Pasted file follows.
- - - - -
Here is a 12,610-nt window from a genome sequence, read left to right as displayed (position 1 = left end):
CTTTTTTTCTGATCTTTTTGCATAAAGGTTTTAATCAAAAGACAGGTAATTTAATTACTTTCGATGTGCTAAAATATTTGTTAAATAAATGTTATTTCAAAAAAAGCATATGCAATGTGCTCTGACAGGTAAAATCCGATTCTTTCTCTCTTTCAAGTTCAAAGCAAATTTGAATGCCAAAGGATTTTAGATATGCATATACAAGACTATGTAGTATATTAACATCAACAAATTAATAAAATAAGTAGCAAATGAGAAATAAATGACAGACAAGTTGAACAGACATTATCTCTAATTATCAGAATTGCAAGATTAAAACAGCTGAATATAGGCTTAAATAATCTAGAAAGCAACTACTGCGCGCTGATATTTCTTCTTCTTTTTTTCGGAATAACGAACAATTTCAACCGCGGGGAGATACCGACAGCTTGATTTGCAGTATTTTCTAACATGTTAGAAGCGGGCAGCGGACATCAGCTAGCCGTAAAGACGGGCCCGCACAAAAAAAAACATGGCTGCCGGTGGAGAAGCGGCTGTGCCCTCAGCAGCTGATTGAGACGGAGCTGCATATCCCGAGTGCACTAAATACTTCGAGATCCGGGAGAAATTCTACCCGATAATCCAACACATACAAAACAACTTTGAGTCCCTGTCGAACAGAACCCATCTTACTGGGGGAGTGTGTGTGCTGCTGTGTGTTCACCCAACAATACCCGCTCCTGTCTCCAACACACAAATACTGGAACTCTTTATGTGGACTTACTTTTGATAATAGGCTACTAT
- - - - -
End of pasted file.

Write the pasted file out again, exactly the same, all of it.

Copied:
Here is a 12,610-nt window from a genome sequence, read left to right as displayed (position 1 = left end):
CTTTTTTTCTGATCTTTTTGCATAAAGGTTTTAATCAAAAGACAGGTAATTTAATTACTTTCGATGTGCTAAAATATTTGTTAAATAAATGTTATTTCAAAAAAAGCATATGCAATGTGCTCTGACAGGTAAAATCCGATTCTTTCTCTCTTTCAAGTTCAAAGCAAATTTGAATGCCAAAGGATTTTAGATATGCATATACAAGACTATGTAGTATATTAACATCAACAAATTAATAAAATAAGTAGCAAATGAGAAATAAATGACAGACAAGTTGAACAGACATTATCTCTAATTATCAGAATTGCAAGATTAAAACAGCTGAATATAGGCTTAAATAATCTAGAAAGCAACTACTGCGCGCTGATATTTCTTCTTCTTTTTTTCGGAATAACGAACAATTTCAACCGCGGGGAGATACCGACAGCTTGATTTGCAGTATTTTCTAACATGTTAGAAGCGGGCAGCGGACATCAGCTAGCCGTAAAGACGGGCCCGCACAAAAAAAAACATGGCTGCCGGTGGAGAAGCGGCTGTGCCCTCAGCAGCTGATTGAGACGGAGCTGCATATCCCGAGTGCACTAAATACTTCGAGATCCGGGAGAAATTCTACCCGATAATCCAACACATACAAAACAACTTTGAGTCCCTGTCGAACAGAACCCATCTTACTGGGGGAGTGTGTGTGCTGCTGTGTGTTCACCCAACAATACCCGCTCCTGTCTCCAACACACAAATACTGGAACTCTTTATGTGGACTTACTTTTGATAATAGGCTACTAT